A crowd of some 300 jeering, banner-waving demonstrators delayed by more than an hour a controversial speech by Marine Le Pen, the leader of France’s far-right National Front, to the Oxford Union on Thursday.
Security guards were forced to close the doors to the university’s debating society after a dozen balaclava-wearing anti-fascist protesters, chanting “Le Pen, never again”, “No pasarán” and “Oxford Union, shame on you,” came close to scaling the walls from the street outside.
Smuggled in through a side door two hours before the scheduled start of her speech, Le Pen said she was very grateful for the invitation to address an organisation that “since its foundation has been a place of open debate and freedom of expression”.
In the aftermath of last month’s terrorist attacks in Paris in which three Islamist gunmen shot dead 17 people, including 12 at the offices of the satirical magazine Charlie Hebdo, she said it was clear that the “first of all our freedoms, security, is now threatened by Islamist terrorism”.
She said it was essential that France regain control of its borders so as to halt the traffic of illegal arms used in the Charlie Hebdo massacre and to “bring a halt to mass immigration.” With 6.1m unemployed, France “can simply no longer welcome” new immigrants, she said.
Demanding that Muslims in France abide by the country’s secular rules, Le Pen added that the Front National had “never accepted the idea of a separate community within the Republic”. Combating Islamism meant France had “to reaffirm our principles: secularism, assimilation, the rule of law”.
Le Pen took over from her father, Jean-Marie, as leader of the Front National in 2011 and has since made strenuous efforts to pilot the nationalist, anti-immigrant and once openly racist party into the mainstream of French politics.
Last year’s European elections saw it finish top of a national poll for the first time in its 40-year history and polls predict Le Pen will comfortably make it through to the second round run-off in presidential elections due in 2017.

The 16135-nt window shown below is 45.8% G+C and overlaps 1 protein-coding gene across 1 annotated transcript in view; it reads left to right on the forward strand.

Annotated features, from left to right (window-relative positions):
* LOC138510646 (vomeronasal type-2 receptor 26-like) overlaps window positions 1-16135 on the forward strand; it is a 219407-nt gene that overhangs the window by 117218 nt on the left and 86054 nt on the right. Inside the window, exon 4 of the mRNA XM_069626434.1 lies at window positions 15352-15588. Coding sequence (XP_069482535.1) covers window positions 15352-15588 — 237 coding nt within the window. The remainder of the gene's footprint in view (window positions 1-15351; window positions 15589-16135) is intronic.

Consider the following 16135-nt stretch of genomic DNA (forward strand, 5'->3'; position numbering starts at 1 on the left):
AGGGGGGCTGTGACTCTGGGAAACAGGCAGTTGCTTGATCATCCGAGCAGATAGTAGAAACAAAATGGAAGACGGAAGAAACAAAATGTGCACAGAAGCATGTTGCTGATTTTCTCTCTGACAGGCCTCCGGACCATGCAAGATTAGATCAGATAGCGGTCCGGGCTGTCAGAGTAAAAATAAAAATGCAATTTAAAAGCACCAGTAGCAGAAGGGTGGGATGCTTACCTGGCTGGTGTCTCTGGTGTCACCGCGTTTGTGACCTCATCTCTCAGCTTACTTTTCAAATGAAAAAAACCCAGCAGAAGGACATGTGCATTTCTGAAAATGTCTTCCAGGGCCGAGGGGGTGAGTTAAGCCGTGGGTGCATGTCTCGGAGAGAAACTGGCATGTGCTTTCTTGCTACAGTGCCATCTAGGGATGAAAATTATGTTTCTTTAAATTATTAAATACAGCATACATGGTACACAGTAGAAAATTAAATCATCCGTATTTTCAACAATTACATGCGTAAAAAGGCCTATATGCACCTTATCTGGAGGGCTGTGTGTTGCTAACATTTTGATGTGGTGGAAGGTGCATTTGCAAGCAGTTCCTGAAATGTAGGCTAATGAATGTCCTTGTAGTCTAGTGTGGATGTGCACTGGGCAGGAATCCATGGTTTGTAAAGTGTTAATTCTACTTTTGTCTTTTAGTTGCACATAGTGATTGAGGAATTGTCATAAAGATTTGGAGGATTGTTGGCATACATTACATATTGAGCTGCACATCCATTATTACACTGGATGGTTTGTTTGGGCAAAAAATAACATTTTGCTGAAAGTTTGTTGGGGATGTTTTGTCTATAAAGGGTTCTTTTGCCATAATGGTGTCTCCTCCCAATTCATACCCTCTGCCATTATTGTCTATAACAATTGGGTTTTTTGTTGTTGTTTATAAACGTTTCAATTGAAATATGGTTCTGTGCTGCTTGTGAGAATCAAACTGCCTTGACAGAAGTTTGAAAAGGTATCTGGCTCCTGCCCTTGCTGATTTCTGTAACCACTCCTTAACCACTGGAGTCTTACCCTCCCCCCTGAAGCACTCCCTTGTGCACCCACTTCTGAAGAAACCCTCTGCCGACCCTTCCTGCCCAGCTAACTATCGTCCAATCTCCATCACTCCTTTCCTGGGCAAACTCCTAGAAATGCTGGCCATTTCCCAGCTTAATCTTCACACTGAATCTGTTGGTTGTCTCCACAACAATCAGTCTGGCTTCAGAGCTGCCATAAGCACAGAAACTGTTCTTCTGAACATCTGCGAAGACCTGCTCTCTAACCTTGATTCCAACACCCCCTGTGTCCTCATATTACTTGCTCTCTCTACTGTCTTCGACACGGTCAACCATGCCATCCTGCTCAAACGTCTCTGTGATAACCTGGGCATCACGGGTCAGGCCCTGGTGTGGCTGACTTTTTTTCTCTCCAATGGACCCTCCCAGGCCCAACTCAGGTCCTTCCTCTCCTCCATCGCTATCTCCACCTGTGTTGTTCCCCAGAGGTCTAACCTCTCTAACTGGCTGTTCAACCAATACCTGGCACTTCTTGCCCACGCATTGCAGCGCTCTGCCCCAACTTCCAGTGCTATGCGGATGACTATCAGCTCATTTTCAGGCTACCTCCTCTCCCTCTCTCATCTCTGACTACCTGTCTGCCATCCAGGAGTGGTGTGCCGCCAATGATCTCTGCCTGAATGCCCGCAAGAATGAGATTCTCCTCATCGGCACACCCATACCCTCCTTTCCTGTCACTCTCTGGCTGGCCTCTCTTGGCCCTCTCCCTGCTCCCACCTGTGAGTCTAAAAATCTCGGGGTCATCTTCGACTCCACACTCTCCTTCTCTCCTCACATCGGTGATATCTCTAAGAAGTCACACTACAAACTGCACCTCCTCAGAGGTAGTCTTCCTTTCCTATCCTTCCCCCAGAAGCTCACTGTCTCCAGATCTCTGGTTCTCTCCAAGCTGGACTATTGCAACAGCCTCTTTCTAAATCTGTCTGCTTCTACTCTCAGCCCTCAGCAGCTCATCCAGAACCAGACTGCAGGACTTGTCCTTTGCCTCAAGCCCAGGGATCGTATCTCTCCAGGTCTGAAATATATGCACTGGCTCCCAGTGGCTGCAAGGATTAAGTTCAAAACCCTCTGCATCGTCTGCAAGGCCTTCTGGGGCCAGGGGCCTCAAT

Demonstrators outside were bitter that she had been asked to address the Union. “This isn’t about freedom of speech – she has the right to express her views; no one is trying to silence her,” said Barnaby Raine, a second-year history and politics student and one of the protest organisers.
“But that doesn’t mean we have to invite her here to give an hour-long talk and bring her bigoted, divisive politics into our community. Fascism has only ever been beaten when good people mobilise against it. Not by inviting it to dinner.”
John Tanner, an Oxford councillor, said the society’s invitation was a “stunt”. “The people of Oxford don’t want this extreme right-wing racist from France given a platform here,” he added.
But students who queued in freezing temperatures to hear Le Pen speak disagreed. “This protest is ironic and counter-productive,” declared Benjamin Evans, studying politics, philosophy and economics.
“Ironic because stifling debate is the essence of fascism, and counterproductive because the way to challenge these ideas is by confronting them in open and public debate.”
Maddy Wild, a geography student, said: “I completely disagree with basically everything Marine Le Pen says. But freedom of speech and expression is essential in a democracy.”
But Annie Teriba, a history and politics student, said she was disgusted that Le Pen could “now go back to France and say she has been invited to speak at Oxford University. That is the kind of legitimacy that is allowing her and her abhorrent party to become acceptable.”